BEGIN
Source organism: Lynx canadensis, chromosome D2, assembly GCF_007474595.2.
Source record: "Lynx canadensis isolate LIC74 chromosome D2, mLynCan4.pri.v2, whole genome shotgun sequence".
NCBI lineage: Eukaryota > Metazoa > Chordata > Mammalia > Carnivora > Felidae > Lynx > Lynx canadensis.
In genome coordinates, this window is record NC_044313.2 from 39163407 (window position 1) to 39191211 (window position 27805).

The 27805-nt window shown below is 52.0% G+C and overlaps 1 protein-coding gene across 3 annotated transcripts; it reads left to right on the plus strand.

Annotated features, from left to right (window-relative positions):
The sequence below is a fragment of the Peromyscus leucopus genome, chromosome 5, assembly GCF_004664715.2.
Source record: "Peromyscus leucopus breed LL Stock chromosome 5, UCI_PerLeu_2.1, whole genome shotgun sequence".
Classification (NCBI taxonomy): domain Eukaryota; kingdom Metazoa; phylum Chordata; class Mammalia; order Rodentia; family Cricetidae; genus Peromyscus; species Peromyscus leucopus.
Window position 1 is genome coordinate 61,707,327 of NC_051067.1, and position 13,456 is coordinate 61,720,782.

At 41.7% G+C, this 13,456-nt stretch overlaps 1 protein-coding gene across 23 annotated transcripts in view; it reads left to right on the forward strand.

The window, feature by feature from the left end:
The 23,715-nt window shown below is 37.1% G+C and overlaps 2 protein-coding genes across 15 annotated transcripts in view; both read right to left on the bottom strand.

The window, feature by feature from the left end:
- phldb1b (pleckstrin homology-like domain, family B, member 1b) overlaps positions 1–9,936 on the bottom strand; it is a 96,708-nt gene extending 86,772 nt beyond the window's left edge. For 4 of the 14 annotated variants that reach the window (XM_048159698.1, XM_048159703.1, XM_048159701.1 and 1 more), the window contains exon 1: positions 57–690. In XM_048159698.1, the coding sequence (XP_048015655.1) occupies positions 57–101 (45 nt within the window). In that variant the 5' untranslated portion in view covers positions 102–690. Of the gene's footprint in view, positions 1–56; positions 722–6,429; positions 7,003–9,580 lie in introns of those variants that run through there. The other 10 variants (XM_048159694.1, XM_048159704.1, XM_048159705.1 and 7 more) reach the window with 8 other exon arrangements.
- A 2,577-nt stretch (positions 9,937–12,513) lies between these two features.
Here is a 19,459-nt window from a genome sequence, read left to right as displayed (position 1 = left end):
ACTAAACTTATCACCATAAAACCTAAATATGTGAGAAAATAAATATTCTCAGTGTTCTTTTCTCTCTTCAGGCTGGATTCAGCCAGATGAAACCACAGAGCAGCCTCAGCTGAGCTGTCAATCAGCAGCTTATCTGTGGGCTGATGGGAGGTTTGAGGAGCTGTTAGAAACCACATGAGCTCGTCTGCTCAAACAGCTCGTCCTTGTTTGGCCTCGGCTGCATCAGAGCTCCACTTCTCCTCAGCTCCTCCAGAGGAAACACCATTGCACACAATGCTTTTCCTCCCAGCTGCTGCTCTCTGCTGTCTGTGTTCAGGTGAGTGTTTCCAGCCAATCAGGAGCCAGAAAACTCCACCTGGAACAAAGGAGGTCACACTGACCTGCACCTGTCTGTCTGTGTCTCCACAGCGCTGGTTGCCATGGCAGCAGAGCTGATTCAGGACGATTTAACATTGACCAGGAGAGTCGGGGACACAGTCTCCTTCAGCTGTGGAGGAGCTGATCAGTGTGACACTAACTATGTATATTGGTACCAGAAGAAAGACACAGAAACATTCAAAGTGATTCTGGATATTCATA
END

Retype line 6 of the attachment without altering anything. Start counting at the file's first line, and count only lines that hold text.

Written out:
Annotated features, from left to right (window-relative positions):